Alzheimer’s disease: 11 neuropsychiatric symptoms in AD patients, 5 critical tips for caregivers

Today, the 21st of September, is celebrated as World Alzheimer’s Day, a day that aims to raise awareness and challenge the common stigma surrounding Alzheimer’s disease – the most common form of dementia. Generally, Alzheimer’s disease is thought to only affect one’s memory. But the fact is that it presents with major changes in one’s behaviour, personality and mood. It is almost like a new person altogether.

Alzheimer’s disease is an irreversible, progressive brain disorder that slowly destroys memory and thinking skills, and finally the ability to carry out daily activities. According to Dr Era Dutta, (MD Psychiatry, DNB Psych, MBBS), Consultant Neuropsychiatrist & Therapist, behavioural and psychological problems of dementia (BPSD) are seen in up to 90 per cent of those who suffer from Alzheimer’s disease. They are popularly called the neuropsychiatric problems. The neuropsychiatric signs and symptoms of Alzheimer’s disease may range from mild to severe and include the following:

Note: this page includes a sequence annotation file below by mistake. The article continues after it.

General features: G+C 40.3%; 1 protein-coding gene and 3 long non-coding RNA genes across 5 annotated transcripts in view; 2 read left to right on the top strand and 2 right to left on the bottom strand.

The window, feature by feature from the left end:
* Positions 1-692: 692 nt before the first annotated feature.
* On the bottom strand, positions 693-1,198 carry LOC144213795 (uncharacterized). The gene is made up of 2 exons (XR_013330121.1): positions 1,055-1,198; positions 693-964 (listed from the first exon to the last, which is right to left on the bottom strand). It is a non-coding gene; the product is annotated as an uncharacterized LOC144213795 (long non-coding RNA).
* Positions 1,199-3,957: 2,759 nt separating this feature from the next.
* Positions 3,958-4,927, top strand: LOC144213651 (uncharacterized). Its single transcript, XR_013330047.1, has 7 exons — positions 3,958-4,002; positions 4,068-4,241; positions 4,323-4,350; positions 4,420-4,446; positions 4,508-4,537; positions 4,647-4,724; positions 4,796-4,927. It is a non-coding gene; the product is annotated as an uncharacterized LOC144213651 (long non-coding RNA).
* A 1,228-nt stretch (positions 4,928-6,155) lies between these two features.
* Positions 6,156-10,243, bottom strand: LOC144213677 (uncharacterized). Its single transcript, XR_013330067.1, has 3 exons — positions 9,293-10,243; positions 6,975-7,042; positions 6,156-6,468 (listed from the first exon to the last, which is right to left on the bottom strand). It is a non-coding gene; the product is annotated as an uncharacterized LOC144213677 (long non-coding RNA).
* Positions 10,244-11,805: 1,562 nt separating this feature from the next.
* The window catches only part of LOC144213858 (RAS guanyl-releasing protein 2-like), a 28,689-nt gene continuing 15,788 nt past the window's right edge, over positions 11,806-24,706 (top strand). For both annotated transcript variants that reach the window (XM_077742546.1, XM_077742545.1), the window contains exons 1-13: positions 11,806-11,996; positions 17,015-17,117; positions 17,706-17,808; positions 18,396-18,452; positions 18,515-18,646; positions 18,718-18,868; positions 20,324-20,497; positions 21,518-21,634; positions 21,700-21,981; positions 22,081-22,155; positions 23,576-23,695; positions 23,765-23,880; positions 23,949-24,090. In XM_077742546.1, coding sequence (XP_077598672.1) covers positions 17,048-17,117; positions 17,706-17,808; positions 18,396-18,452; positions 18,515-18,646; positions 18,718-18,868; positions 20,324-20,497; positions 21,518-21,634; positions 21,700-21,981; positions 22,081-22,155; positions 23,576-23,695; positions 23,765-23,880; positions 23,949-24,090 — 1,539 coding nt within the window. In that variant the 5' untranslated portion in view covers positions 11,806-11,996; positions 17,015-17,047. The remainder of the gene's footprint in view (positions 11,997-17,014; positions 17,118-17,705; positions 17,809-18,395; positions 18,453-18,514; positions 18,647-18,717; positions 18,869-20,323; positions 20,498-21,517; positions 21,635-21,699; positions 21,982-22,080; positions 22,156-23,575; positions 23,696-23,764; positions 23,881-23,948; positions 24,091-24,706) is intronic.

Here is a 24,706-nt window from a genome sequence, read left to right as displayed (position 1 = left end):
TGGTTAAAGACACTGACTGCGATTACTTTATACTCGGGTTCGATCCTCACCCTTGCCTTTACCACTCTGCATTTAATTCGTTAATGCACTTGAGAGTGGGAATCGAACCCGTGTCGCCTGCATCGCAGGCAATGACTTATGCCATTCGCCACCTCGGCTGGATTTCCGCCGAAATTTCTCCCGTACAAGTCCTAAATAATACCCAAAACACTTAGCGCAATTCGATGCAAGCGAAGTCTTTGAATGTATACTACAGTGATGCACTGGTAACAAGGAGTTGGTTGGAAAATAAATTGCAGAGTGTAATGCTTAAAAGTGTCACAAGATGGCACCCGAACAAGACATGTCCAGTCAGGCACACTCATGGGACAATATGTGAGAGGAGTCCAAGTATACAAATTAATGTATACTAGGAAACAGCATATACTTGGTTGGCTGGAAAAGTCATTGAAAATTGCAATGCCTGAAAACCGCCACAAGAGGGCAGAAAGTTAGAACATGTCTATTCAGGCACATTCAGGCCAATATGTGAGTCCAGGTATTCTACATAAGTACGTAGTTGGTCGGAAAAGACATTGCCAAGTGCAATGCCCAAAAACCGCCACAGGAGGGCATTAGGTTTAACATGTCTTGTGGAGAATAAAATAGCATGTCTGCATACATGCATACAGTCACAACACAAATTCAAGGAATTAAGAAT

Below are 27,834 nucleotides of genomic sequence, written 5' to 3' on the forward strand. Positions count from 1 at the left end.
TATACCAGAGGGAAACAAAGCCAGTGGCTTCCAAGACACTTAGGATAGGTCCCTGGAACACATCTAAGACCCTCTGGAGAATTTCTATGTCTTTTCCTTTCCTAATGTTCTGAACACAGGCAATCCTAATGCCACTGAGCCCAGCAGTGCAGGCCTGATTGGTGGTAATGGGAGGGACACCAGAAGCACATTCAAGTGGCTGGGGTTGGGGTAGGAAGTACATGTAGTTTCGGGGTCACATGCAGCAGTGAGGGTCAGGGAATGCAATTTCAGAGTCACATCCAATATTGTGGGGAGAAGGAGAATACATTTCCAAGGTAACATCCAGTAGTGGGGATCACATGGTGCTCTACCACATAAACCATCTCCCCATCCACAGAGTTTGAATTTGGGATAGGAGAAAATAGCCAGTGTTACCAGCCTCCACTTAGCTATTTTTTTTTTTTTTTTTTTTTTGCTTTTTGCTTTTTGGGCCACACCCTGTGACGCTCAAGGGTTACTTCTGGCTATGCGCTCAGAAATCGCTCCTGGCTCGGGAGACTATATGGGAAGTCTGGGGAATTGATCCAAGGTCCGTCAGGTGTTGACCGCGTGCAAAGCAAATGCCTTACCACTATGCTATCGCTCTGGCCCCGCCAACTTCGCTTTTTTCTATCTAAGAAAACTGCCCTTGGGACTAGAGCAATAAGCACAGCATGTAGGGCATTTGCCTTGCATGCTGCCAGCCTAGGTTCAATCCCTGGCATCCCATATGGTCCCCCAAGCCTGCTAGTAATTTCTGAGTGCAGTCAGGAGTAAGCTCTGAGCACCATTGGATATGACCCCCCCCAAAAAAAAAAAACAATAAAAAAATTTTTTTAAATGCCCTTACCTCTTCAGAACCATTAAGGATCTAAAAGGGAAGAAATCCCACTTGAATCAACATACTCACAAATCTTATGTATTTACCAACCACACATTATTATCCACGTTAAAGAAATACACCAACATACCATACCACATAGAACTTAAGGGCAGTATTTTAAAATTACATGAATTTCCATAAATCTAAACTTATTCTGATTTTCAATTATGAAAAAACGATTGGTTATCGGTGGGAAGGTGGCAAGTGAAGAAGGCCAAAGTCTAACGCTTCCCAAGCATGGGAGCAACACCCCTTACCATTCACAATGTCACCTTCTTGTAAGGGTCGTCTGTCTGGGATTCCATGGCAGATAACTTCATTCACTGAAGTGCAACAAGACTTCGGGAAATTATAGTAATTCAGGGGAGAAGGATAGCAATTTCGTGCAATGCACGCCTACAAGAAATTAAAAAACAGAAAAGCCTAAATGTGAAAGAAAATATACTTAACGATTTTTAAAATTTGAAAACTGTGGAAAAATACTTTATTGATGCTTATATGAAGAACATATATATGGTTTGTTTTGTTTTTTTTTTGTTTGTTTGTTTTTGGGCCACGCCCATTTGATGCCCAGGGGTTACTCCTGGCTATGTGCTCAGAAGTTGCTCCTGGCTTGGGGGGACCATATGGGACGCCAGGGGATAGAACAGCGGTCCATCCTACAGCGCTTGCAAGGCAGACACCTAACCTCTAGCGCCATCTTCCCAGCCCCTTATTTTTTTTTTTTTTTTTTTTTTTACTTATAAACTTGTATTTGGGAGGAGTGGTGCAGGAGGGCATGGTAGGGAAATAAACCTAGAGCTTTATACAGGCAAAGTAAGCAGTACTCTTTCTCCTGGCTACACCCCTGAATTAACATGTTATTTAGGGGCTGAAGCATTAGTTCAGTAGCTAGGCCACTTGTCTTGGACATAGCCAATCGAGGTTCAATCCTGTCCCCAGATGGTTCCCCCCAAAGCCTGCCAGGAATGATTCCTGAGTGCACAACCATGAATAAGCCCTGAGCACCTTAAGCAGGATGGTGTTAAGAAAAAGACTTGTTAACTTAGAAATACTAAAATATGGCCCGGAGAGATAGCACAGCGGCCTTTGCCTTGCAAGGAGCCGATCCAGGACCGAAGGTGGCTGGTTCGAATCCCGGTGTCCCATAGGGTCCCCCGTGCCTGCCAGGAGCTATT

• Agitation, aggression
  • Apathy
  • Screaming, hostility, verbal/physical abuse
  • Mood disturbances (e.g. depression, euphoria)
  • Social inappropriateness
  • Sexual disinhibition
  • Wandering
  • Sleep disturbance
  • Repetitive behaviour
  • Psychosis, paranoia – delusions & hallucinations
  • Shadowing (following the carer closely)

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